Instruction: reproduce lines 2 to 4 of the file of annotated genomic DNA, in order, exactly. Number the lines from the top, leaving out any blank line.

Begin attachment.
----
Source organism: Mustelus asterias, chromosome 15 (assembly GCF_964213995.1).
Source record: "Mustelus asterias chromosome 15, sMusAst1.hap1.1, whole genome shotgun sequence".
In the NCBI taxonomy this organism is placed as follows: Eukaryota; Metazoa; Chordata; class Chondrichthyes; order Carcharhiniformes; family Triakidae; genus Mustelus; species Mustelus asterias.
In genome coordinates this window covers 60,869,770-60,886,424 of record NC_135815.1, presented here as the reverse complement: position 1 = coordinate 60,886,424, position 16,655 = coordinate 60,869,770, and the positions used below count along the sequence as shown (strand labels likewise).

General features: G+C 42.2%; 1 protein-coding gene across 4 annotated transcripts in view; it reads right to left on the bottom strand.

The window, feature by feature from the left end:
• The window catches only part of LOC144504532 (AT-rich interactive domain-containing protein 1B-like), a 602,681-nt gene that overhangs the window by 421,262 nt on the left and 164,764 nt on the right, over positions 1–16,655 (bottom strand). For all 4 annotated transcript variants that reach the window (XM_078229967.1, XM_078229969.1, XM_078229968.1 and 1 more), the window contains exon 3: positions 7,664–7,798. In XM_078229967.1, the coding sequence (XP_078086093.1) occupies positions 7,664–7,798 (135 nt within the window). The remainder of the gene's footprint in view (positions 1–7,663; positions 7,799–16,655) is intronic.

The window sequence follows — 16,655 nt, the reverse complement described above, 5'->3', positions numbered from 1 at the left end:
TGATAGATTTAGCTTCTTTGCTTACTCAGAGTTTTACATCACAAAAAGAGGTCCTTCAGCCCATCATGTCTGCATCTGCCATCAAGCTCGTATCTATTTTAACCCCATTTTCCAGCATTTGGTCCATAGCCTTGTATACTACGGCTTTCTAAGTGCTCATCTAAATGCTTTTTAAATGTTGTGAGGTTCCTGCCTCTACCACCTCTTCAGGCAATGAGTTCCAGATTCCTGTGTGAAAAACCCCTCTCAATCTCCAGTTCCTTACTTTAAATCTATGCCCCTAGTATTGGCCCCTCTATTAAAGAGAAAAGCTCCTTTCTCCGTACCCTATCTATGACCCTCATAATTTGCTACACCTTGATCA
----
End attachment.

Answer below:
Source record: "Mustelus asterias chromosome 15, sMusAst1.hap1.1, whole genome shotgun sequence".
In the NCBI taxonomy this organism is placed as follows: Eukaryota; Metazoa; Chordata; class Chondrichthyes; order Carcharhiniformes; family Triakidae; genus Mustelus; species Mustelus asterias.
In genome coordinates this window covers 60,869,770-60,886,424 of record NC_135815.1, presented here as the reverse complement: position 1 = coordinate 60,886,424, position 16,655 = coordinate 60,869,770, and the positions used below count along the sequence as shown (strand labels likewise).